SCRI 701/The Prophets | Dr. Andrew Montanaro
Thursdays 6:30 – 9:00 pm; Fridays, 1:00 – 3:30 pm
A study of the history of prophecy in Israel: the prophets, their role in the development of salvation history, and their biblical theology. An emphasis is given to the prophet’s role in calling the Israelites to covenant fidelity, purity of worship of Yahweh, and authentic liturgical celebration.
EDUC 602/The Catechetical Tradition | TBD
Wednesdays 6:30 – 9:00 pm; Thursdays, 8:45 – 11:15 am
The theology and history of evangelization and catechesis; the methods, models and experiences of evangelization and catechesis from Biblical times throughout the history of the Church; the teachings and normative directives of the Church on evangelization and catechesis.
Vita Consecrata Institute
Please visit our Vita Consecrata Institute webpage for more information.
SESSION I: June 29 – July 10
SPIR 630 The Spiritual Life | Fr. Brian Mullady, O.P.
This course covers the universal call to holiness, the stages of the spiritual life, the role of Christ and the Church in the spiritual life, the supernatural organism and the indwelling of the Holy Spirit, personal vocation, and the four essential means to perfection, namely, the sacraments, the life of prayer, self-denial and asceticism, and charity working through the virtues. It also treats the secondary means to Christian perfection.
CONL 621 History of the Consecrated Life | Fr. Thomas Nelson, O.PRAEM.
An overview of the development of the consecrated life over the centuries showing the Apostolic origins and the growth of consecrated life under the guidance of the Holy Spirit working through founders, saints, and the Magisterium; includes examination of extra-biblical sources with special emphasis on early monastic and Patristic sources.
SPIR 803 Heart Speaks to Heart | Fr. Alphonsus Hermes, O.PRAEM.
This course will examine the formation of the heart according to human nature. The course will clarify what it means to “love your neighbor as yourself.” We will explore the impact of family dynamics on our understanding of “love,” and how our relationships – especially in communities – can help to heal and transform our hearts.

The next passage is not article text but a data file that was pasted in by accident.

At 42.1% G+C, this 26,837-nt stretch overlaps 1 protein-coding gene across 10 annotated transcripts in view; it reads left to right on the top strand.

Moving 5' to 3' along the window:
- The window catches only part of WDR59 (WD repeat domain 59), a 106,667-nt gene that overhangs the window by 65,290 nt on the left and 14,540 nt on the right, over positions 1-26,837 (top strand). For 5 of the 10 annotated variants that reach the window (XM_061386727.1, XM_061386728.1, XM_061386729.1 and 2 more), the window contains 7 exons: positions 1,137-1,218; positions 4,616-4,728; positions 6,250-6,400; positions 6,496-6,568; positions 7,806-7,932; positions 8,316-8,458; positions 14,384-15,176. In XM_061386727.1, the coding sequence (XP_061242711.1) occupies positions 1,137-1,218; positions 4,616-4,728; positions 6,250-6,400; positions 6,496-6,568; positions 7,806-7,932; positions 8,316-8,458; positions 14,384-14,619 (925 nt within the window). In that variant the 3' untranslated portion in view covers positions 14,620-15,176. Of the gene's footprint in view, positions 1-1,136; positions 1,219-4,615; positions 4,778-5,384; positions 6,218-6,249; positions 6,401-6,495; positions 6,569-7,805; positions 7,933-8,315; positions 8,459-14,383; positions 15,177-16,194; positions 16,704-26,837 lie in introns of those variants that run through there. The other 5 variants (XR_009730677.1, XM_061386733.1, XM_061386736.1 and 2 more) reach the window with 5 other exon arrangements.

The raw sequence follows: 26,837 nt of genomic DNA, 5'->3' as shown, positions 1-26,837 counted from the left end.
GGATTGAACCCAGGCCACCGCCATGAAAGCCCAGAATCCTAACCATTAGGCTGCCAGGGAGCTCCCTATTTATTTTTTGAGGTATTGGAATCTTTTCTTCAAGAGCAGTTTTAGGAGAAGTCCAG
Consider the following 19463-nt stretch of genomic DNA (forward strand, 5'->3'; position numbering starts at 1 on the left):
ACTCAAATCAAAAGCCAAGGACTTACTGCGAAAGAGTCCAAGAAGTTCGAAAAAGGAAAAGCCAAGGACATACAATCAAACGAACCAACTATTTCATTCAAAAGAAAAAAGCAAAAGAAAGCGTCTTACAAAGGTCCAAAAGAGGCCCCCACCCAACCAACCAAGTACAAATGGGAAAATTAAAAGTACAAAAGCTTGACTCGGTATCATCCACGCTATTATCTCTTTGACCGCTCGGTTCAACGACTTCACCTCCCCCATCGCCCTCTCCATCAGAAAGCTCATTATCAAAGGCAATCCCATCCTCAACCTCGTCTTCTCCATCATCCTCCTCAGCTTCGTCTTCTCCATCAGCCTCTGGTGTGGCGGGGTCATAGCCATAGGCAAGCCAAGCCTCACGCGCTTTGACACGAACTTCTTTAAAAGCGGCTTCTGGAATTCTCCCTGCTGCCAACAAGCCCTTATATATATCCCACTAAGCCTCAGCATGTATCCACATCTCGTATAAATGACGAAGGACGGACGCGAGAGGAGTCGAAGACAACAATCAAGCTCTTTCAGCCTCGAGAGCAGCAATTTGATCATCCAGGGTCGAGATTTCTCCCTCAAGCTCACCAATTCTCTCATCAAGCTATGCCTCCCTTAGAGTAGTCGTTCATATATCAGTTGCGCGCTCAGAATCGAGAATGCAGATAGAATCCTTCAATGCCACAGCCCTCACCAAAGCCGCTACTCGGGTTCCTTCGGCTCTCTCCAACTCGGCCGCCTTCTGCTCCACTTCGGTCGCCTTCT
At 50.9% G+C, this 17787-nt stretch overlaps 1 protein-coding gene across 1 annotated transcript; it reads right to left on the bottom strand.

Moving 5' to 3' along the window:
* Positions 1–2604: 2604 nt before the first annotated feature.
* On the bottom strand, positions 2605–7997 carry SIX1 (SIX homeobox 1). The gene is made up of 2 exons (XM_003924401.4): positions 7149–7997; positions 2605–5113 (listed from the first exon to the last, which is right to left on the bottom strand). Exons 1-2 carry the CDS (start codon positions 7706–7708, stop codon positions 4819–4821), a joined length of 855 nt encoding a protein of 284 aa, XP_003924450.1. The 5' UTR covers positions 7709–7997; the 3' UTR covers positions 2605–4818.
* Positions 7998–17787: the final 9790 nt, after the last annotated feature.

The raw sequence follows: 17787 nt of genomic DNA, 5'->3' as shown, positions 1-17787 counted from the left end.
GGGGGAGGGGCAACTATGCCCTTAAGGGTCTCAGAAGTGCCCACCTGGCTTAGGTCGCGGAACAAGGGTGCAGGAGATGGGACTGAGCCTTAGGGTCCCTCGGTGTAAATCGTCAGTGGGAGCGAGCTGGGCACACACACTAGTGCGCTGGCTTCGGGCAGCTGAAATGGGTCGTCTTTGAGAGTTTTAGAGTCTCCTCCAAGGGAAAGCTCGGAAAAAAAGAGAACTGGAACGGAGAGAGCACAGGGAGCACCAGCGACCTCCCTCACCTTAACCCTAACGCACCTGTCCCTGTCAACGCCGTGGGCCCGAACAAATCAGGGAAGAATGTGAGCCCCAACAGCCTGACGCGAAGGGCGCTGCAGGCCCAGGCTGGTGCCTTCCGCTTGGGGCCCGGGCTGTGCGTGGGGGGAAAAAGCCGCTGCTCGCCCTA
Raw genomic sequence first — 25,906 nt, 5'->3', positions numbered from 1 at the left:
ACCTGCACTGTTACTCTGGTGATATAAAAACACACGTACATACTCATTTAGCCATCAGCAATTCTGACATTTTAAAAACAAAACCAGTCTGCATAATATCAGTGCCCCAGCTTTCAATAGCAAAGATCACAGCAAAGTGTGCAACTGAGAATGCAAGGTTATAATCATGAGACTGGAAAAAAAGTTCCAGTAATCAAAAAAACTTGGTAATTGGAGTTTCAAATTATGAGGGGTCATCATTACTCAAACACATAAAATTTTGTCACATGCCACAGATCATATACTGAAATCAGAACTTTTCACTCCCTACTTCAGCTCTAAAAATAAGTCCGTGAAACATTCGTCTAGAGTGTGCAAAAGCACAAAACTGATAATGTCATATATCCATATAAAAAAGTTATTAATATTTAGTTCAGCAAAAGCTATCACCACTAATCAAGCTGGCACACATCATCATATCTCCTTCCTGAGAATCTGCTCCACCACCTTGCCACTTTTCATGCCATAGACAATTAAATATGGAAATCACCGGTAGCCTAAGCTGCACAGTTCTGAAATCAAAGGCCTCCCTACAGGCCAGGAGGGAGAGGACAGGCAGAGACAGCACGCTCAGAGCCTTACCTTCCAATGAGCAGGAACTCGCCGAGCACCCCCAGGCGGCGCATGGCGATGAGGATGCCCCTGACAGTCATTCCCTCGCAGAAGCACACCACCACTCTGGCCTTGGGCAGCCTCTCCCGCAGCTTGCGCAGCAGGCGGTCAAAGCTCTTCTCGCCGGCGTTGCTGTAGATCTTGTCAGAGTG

SESSION II (July 13 – July 24)
SPIR 631 Sacraments in the Spiritual Life | Fr. William FitzGerald, O.PRAEM.
This course examines the Sacraments as essential means to Christian perfection, looking at each of the Sacraments of Christian Initiation and how they insert one into the Paschal Mystery of the Lord. Also treated are the Sacrament of Penance as a means of overcoming sin and attachments and growing in virtue, and the various Christian states of life as concrete ways of living the universal call to holiness.
SPIR 802 Philosophy of Man | Fr. Anselm Rodriguez, O.PRAEM.
This course is an introduction to the philosophy of human nature, as found in the writings of St. Thomas Aquinas. Our systematic study will begin with a general introduction to Philosophy and end with an introduction to Christian Anthropology, but the bulk of our time will be spent answering the crucial question “What is man?”. This course is beneficial on both the natural and supernatural planes, for we can better understand how grace brings about our spiritual perfection if we grasp the underlying human nature.
CONL 803 The “-isms” Today, How They Affect Religious Life and Our Response To Them | Fr. Thomas Nelson, O.PRAEM.
This course will describe the philosophy behind the various “-isms” present in our culture today and how they affect religious life, and what is our response to them as religious.
Classical Language Institute
Please visit the Classical Language Institute’s webpage for full details.
- Intensive Latin Part 1 with the Polis Institute (two levels)
June 22–July 10. Register through the Polis Institute.
- Intensive Latin Part 2 with Dr. Andrew Beer
July 13–July 31; Monday–Friday, 8:45–11:15 a.m.
- Intensive Greek Part 1 with the Polis Institute (three levels)
June 22–July 10. Register through the Polis Institute.
- Intensive Greek Part 2 with Dr. Kevin Tracy
July 13–July 31; Monday–Friday, 1:00–3:30 p.m.
- Intensive Biblical Hebrew with Mr. David Owen
June 22–July 31; Monday–Friday, 6:30–9:00 p.m.
- Advanced Latin: St. Augustine’s Confessions with Dr. Andrew Beer
June 22–July 31; Tuesday and Thursday, 1:00–3:30 p.m.